Wagamese's vision of Canada was disturbing, not least because it made me question the difference between the national narrative and truth.
Indian Horse also raises a question (it's a long question, sorry): When the culturally-sanctioned 'story of Canada' is one of evolving multiculturalism and 'things getting better' (with blemishes on the story like residential schools or war-time internment camps being distant mistakes accompanied with formal governmental apologies and rhetoric about 'bad old days' and 'lessons learned' and 'never again') collides with Wagamese's story of a nation circa 1960-1980 that does not have pockets of racism but is rather populated by a white population that's unified by its explicit racism, how do we (readers who can view these stories side by side) locate the truth?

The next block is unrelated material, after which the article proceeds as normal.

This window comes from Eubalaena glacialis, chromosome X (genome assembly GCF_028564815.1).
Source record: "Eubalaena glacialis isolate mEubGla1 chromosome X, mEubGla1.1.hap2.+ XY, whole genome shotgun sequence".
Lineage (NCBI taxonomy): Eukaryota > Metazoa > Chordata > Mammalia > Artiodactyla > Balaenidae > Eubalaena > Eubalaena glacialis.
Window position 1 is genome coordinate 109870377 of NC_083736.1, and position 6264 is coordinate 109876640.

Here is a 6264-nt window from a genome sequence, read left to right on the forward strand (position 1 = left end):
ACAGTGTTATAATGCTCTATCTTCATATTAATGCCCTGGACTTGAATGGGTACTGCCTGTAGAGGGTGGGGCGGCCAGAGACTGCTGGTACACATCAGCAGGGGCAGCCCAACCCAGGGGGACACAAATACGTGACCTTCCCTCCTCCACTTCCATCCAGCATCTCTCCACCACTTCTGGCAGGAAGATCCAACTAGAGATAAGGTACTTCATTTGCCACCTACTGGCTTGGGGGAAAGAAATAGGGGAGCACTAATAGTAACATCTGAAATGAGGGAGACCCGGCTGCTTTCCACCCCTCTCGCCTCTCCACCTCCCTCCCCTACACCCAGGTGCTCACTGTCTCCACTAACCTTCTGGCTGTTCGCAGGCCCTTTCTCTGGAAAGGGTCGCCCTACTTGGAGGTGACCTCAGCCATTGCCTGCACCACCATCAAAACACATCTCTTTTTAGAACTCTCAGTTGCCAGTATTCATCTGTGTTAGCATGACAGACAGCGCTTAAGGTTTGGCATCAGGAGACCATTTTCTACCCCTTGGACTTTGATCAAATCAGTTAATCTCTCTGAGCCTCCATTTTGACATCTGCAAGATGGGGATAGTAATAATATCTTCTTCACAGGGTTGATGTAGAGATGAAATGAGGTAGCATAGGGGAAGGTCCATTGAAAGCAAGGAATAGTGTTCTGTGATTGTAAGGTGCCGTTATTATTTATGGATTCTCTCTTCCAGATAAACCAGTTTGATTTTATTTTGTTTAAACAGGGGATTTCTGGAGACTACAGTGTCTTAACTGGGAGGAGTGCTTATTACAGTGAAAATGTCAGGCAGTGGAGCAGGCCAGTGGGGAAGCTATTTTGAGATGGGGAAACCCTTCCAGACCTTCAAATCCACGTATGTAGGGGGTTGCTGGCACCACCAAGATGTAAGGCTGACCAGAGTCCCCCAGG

In George and Rue, George Elliott Clarke's account of the lives (and executions) of two of his relatives, Clarke envisions Nova Scotia and New Brunswick in the 1930s and '40s as oppressively racist; white individuals freely and frequently express anti-Black sentiments, and the bias of institutions (from schooling to hiring practices) likewise assures the continued existence of an egregiously out-of-balance society.